The researchers, from the University of California, Santa Cruz, said they analyzed chemical isotopes in the hair and bone samples to track changes in the diets of the bears over the years and they found there were major changes following the National Park Service's 1999 push to keep human food out of their mouths of bears.
Yosemite has a rich history of bear management practices as a result of shifting goals over the years," said Jack Hopkins, lead author of the paper and a research fellow at UC Santa Cruz. "What we found was that the diets of bears changed dramatically after 1999, when the park got funding to implement a proactive management strategy to keep human food off the landscape."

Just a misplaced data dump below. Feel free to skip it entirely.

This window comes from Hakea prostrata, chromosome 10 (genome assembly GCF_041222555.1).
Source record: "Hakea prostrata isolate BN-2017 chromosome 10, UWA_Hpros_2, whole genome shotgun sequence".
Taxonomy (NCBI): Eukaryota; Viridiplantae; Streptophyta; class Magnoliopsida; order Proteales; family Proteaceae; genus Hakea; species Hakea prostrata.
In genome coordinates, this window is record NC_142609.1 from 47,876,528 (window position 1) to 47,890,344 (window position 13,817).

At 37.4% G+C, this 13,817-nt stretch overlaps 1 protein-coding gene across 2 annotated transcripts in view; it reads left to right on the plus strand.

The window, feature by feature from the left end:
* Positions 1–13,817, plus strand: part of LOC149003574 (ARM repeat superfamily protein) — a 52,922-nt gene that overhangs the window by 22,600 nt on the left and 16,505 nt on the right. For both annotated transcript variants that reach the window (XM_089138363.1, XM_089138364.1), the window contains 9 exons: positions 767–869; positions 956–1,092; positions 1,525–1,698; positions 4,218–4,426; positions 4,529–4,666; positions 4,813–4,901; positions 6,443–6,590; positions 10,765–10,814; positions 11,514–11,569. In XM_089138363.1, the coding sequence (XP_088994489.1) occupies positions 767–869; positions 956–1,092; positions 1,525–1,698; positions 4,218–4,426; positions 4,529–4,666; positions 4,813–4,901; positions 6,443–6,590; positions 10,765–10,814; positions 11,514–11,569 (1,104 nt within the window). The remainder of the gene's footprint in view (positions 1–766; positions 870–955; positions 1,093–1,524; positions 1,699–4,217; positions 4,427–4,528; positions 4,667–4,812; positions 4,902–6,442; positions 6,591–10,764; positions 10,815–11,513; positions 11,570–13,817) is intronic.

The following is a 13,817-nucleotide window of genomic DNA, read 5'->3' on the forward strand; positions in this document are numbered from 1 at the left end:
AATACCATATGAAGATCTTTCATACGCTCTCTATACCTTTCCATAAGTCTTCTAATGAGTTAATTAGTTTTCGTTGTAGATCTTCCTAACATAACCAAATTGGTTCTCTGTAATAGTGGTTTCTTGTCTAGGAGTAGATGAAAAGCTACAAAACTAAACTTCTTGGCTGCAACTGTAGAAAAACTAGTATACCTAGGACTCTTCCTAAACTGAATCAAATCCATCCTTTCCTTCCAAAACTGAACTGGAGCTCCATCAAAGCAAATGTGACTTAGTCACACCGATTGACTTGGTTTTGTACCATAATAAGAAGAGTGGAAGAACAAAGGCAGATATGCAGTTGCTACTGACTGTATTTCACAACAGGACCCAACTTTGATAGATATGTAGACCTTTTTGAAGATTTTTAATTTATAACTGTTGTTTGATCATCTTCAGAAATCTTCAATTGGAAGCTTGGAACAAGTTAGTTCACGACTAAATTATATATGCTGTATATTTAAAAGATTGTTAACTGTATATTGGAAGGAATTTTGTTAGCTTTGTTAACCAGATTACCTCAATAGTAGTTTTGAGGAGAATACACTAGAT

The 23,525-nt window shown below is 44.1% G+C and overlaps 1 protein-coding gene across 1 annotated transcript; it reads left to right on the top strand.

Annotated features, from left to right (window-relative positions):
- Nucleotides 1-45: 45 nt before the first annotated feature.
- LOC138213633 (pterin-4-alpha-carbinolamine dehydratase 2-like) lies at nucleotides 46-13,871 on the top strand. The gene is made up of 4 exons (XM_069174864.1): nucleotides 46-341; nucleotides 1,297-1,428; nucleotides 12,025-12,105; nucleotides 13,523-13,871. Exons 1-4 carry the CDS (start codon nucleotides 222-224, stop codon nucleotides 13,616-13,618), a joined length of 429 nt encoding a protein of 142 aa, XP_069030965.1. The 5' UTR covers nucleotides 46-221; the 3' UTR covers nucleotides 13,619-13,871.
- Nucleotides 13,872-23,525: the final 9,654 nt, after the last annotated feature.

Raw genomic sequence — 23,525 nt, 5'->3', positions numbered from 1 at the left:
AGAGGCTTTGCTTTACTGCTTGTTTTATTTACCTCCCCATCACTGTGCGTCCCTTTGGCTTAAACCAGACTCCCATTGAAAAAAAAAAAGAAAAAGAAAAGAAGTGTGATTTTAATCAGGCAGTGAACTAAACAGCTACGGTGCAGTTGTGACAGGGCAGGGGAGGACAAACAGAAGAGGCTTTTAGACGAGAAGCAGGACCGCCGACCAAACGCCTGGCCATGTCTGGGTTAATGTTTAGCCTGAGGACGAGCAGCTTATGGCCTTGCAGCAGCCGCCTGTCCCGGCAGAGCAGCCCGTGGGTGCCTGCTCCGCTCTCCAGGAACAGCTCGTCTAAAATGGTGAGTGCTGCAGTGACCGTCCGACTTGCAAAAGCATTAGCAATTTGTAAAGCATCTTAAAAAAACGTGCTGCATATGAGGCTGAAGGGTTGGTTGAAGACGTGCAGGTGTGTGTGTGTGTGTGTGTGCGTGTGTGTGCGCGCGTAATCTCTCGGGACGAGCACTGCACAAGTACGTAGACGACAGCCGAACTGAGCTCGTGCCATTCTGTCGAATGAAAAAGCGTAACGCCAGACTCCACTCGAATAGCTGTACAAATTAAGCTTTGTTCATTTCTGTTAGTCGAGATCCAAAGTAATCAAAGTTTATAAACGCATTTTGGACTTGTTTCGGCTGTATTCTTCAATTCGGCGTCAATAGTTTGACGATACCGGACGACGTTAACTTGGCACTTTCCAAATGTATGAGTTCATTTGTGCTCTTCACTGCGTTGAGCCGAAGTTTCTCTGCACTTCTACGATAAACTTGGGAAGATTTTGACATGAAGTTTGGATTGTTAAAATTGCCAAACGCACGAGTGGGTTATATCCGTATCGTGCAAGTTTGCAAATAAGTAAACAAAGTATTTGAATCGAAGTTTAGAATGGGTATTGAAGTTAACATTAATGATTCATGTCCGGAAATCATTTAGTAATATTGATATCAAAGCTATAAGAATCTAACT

The researchers, writing in the March issue of Frontiers in Ecology and the Environment, said the presence of human food in the diet of bears decreased by about 63 percent following the 1999 push, which involved purchasing bear-resistant storage containers, enforcing their use, hiring extra staff to deal with bear issues and increased education for campground and hotel visitors.
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